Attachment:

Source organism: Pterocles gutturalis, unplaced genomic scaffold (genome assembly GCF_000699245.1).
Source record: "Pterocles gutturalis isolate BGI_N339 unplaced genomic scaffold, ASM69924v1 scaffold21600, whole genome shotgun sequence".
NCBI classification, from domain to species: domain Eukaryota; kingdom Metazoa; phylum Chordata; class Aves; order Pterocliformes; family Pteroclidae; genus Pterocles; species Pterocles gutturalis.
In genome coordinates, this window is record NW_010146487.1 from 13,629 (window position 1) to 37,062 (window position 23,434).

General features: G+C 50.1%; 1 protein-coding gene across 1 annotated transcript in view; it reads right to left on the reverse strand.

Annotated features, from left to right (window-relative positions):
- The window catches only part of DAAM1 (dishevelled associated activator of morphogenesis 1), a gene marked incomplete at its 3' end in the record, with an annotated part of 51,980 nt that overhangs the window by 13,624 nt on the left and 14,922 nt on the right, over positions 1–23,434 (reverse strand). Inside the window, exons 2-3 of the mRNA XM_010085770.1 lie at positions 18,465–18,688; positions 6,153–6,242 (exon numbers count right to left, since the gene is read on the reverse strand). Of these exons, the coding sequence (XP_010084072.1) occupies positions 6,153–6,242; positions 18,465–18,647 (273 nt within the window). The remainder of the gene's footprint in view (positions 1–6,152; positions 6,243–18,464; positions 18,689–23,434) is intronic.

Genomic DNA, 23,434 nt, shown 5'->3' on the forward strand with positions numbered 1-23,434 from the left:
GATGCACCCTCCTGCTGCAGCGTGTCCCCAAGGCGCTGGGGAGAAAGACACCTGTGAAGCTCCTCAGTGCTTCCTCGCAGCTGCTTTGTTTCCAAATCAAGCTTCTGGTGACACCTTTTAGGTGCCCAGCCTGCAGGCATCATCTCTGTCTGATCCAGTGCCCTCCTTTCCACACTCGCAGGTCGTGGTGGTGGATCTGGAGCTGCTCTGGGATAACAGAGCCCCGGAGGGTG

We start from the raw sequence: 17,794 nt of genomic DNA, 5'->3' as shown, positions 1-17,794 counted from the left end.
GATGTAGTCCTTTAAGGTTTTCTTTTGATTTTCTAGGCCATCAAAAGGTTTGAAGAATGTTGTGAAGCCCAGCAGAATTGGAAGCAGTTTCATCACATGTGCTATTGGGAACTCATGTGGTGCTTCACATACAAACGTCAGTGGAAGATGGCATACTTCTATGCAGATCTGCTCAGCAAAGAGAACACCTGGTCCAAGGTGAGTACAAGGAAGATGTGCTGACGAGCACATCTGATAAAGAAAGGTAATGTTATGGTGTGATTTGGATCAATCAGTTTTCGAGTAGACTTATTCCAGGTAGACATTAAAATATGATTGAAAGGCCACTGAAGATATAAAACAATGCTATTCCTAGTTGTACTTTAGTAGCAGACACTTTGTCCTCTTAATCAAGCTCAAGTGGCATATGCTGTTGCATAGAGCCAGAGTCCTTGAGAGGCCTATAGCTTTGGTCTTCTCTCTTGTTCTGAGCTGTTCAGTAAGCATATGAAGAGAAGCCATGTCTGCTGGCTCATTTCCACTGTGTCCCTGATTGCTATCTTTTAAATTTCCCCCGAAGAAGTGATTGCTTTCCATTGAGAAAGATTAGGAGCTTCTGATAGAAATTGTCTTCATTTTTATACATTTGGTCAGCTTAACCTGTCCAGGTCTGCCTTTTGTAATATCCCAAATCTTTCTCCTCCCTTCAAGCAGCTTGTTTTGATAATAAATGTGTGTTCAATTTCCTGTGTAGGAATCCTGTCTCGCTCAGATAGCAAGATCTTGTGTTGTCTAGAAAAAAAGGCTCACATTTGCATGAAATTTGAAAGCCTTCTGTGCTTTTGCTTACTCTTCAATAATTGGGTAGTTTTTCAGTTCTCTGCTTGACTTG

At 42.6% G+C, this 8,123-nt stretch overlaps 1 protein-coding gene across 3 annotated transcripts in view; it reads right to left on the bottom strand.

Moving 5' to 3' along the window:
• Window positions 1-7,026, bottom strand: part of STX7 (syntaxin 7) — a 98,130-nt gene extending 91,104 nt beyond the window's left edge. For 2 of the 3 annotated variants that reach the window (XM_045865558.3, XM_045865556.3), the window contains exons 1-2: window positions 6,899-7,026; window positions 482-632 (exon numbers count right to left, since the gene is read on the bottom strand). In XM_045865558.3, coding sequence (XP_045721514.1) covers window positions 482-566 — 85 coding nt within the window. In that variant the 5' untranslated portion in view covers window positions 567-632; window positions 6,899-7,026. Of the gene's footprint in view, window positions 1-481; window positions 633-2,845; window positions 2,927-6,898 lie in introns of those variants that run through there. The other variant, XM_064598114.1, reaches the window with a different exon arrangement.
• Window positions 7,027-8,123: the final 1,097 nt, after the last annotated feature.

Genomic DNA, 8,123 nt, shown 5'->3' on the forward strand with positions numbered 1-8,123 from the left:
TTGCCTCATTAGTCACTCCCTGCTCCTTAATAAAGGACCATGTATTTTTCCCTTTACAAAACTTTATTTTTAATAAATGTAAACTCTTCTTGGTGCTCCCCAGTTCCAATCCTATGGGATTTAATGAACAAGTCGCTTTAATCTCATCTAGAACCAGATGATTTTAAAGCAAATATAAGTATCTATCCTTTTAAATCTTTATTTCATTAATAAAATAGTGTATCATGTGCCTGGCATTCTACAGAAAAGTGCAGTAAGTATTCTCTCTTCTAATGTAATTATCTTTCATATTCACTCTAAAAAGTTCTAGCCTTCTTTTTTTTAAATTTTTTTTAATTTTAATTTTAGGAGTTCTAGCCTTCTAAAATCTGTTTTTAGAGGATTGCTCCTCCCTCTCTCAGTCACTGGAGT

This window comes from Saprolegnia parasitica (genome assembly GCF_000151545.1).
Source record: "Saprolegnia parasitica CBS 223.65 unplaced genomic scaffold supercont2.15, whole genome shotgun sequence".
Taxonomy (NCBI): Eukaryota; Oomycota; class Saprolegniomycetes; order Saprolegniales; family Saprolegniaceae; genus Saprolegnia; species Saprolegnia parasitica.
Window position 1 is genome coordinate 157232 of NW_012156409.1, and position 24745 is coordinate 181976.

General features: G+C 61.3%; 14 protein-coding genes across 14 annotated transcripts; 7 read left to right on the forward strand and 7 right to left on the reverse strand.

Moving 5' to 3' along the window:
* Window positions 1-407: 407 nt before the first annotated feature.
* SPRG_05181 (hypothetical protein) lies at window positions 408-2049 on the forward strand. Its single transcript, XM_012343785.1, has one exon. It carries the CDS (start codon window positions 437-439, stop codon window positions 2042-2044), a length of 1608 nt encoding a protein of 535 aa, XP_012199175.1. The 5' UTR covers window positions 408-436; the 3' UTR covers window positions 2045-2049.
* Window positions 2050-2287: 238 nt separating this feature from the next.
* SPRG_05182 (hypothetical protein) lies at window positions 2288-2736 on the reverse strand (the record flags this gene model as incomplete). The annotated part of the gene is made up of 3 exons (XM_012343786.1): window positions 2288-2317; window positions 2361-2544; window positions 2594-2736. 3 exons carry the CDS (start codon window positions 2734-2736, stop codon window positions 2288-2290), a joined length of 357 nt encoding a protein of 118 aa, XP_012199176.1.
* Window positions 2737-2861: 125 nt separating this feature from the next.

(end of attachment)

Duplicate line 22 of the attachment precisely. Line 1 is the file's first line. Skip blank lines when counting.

General features: G+C 61.3%; 14 protein-coding genes across 14 annotated transcripts; 7 read left to right on the forward strand and 7 right to left on the reverse strand.